Someone told me, Heraclitus, what happened to you. A tear
fell from my eyes, remembering how many times we two
sank the sun with our speaking: but you, Halicarnassan
friend, have been ashes four times as long.
Yet your nightingales live. Hades, who steals
everything, will not set his hand upon them.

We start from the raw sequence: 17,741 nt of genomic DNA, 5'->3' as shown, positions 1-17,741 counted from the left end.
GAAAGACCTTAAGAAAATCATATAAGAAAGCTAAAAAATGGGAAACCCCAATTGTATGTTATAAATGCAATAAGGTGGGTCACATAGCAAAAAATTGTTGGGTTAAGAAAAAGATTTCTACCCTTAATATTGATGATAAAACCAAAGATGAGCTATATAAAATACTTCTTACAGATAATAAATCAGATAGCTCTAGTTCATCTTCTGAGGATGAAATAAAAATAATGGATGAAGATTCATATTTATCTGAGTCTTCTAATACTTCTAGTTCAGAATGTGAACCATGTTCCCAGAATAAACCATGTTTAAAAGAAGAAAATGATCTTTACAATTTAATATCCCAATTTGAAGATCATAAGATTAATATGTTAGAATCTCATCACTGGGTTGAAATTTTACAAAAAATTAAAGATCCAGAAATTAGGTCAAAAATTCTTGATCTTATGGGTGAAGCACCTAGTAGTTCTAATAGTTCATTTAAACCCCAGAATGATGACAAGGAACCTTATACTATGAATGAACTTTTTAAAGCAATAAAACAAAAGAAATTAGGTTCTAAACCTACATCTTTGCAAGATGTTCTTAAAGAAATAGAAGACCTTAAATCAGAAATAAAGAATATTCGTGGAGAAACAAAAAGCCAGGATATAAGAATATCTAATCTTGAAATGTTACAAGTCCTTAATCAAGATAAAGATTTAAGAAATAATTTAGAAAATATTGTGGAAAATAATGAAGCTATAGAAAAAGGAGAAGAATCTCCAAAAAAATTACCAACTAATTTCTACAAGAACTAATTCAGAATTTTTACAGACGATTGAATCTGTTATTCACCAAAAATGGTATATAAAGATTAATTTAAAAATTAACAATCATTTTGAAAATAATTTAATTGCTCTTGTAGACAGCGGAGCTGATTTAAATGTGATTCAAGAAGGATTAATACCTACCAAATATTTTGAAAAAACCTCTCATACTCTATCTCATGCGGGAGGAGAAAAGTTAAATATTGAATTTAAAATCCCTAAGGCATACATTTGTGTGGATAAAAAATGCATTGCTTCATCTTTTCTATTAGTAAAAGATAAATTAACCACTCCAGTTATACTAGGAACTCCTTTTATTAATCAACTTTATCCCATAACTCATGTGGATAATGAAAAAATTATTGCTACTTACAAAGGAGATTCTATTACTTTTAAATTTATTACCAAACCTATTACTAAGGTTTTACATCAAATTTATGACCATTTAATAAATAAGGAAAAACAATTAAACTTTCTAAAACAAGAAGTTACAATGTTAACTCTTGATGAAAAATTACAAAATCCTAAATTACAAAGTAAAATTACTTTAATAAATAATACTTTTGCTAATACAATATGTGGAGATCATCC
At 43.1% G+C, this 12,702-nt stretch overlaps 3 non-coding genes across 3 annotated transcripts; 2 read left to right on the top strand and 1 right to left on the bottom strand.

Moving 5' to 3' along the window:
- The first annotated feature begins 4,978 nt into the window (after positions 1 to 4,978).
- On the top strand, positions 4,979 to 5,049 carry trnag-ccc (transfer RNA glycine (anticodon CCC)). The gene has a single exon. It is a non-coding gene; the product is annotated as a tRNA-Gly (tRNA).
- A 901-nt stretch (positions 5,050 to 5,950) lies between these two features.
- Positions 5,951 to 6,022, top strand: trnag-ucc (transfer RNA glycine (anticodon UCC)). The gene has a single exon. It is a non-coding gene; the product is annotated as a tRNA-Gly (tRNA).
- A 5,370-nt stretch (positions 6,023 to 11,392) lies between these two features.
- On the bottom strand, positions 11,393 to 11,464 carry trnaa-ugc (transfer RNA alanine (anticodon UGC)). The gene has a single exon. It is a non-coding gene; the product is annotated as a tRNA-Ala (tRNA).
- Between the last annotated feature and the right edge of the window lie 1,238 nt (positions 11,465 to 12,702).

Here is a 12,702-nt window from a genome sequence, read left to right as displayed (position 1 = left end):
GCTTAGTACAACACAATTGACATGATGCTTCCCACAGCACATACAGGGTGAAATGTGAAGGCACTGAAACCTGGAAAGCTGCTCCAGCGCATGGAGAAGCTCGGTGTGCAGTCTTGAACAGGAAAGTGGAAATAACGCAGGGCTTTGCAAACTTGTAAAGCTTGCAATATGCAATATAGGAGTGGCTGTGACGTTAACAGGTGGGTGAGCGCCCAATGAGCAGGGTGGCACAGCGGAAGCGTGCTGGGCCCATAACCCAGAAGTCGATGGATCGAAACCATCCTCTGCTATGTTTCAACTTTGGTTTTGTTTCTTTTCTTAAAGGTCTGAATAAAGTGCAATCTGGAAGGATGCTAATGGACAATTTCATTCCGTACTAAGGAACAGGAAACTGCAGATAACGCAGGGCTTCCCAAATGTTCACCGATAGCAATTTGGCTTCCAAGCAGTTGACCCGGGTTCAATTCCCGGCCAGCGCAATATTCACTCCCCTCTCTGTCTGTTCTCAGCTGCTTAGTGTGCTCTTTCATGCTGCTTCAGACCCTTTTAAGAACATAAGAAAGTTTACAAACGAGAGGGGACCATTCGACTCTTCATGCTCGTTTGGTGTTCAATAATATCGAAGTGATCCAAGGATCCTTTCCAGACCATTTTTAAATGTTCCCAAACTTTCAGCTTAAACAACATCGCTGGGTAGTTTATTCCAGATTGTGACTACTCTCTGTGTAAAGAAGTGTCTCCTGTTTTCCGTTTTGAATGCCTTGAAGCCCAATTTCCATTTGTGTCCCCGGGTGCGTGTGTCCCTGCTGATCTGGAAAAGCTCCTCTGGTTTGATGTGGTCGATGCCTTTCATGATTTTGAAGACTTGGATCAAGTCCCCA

εἶπέ τις Ἡράκλειτε τεὸν μόρον, ἐς δέ με δάκρυ
ἤγαγεν, ἐμνήσθην δ᾽ ὁσσάκις ἀμφότεροι
ἥλιον ἐν λέσχηι κατεδύσαμεν: ἀλ̀λὰ σὺ μέν που
ξεῖν᾽ ‘Αλικαρνησεῦ τετράπαλαι σποδιή:
5αἱ δὲ τεαὶ ζώουσιν ἀηδόνες, ἧισιν ὁ πάντων
ἁρπακτὴς Ἀίδης οὐκ ἐπὶ χεῖρα βαλεῖ.
—Callimachus, epigram II